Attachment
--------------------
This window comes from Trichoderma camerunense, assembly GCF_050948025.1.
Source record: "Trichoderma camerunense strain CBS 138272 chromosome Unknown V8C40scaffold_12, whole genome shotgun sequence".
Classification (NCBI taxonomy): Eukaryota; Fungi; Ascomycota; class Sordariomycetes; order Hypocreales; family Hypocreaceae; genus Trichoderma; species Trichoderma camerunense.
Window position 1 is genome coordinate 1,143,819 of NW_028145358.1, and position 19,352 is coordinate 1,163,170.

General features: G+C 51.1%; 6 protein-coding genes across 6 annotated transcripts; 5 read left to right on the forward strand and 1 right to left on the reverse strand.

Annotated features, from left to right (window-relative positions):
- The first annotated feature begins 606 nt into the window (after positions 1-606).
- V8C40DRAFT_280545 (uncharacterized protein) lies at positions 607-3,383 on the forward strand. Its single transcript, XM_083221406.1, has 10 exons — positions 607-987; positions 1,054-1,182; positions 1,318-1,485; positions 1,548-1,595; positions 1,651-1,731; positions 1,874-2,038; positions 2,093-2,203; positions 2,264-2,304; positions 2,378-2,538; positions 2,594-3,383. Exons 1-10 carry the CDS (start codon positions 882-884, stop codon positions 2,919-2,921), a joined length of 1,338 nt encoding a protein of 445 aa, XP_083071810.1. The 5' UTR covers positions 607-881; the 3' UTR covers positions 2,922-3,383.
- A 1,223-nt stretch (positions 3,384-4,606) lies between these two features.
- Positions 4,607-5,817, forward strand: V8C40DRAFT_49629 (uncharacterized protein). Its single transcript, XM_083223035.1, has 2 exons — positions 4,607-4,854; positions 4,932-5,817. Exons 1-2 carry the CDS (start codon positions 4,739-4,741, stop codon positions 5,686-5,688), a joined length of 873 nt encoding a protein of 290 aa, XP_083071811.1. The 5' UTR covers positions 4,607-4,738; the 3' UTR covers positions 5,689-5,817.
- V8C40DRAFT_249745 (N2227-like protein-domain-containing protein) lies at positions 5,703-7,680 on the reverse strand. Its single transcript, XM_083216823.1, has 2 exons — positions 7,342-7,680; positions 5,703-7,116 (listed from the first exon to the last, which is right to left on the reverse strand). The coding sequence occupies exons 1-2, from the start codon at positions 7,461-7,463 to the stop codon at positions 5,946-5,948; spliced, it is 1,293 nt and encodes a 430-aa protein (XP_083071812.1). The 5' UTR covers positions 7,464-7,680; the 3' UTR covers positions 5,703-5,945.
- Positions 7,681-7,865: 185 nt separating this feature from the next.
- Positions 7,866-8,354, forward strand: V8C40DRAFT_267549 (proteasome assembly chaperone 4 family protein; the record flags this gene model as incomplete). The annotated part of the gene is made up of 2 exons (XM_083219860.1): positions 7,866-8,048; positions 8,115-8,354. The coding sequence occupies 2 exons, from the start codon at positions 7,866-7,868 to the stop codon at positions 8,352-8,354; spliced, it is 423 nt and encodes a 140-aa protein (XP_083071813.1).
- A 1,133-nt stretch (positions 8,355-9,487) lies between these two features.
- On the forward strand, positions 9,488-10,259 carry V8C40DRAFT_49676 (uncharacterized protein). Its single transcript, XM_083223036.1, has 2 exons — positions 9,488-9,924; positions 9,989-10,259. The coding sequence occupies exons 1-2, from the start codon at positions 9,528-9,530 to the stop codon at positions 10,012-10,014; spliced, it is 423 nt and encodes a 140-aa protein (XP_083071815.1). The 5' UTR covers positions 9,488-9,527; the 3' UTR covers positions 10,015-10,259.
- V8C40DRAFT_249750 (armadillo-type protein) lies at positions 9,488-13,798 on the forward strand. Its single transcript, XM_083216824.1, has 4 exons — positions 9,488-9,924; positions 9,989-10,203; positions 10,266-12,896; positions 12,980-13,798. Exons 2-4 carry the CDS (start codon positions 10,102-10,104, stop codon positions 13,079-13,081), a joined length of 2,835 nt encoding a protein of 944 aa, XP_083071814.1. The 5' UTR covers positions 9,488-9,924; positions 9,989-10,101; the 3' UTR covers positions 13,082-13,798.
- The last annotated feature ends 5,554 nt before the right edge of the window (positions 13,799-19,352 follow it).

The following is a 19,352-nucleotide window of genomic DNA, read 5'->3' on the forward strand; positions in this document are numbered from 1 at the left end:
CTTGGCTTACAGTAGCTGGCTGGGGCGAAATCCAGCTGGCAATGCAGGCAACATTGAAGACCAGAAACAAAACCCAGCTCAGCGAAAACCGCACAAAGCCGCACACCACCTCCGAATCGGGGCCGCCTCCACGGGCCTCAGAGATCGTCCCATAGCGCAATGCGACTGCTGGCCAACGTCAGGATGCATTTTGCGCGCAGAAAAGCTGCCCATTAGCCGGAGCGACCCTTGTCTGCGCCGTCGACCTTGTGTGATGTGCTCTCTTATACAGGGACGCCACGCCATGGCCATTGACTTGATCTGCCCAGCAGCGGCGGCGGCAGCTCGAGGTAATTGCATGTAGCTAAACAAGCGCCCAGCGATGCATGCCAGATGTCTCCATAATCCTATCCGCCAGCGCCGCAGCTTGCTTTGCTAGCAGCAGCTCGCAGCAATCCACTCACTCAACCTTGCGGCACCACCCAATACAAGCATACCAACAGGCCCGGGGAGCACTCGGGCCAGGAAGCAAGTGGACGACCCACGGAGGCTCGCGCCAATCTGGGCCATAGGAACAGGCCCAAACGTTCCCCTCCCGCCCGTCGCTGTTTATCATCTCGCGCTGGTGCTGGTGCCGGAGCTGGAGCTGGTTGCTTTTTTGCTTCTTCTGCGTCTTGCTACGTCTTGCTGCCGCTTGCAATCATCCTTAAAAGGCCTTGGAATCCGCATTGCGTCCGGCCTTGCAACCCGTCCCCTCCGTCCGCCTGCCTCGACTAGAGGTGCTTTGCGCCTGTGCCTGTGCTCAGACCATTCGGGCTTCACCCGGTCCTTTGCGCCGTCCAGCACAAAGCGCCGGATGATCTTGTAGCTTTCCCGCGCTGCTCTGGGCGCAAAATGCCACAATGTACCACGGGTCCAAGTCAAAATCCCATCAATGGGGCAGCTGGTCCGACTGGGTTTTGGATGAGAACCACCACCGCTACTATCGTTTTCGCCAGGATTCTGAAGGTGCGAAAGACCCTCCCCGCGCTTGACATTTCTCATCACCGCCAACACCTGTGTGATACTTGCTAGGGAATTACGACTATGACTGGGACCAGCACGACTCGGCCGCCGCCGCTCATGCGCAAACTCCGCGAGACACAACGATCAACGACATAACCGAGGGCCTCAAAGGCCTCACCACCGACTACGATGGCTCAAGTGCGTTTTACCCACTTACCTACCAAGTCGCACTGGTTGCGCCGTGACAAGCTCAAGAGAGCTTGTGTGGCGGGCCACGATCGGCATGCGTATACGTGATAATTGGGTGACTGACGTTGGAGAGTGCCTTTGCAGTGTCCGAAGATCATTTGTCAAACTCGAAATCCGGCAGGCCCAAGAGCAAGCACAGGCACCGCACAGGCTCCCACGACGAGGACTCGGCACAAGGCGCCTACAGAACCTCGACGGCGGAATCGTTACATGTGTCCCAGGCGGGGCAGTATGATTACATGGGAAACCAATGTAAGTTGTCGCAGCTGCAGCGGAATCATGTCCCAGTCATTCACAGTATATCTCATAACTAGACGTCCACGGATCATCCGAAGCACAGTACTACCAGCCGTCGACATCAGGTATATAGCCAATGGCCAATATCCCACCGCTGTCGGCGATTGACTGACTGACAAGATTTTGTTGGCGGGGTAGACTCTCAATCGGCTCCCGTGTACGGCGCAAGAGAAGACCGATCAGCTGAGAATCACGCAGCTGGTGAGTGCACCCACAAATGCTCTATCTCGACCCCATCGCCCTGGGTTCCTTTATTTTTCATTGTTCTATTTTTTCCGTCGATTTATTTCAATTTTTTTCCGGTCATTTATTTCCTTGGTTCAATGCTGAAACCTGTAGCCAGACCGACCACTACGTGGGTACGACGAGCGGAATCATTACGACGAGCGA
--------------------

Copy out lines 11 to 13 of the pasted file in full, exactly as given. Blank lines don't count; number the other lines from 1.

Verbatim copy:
- V8C40DRAFT_249745 (N2227-like protein-domain-containing protein) lies at positions 5,703-7,680 on the reverse strand. Its single transcript, XM_083216823.1, has 2 exons — positions 7,342-7,680; positions 5,703-7,116 (listed from the first exon to the last, which is right to left on the reverse strand). The coding sequence occupies exons 1-2, from the start codon at positions 7,461-7,463 to the stop codon at positions 5,946-5,948; spliced, it is 1,293 nt and encodes a 430-aa protein (XP_083071812.1). The 5' UTR covers positions 7,464-7,680; the 3' UTR covers positions 5,703-5,945.
- Positions 7,681-7,865: 185 nt separating this feature from the next.
- Positions 7,866-8,354, forward strand: V8C40DRAFT_267549 (proteasome assembly chaperone 4 family protein; the record flags this gene model as incomplete). The annotated part of the gene is made up of 2 exons (XM_083219860.1): positions 7,866-8,048; positions 8,115-8,354. The coding sequence occupies 2 exons, from the start codon at positions 7,866-7,868 to the stop codon at positions 8,352-8,354; spliced, it is 423 nt and encodes a 140-aa protein (XP_083071813.1).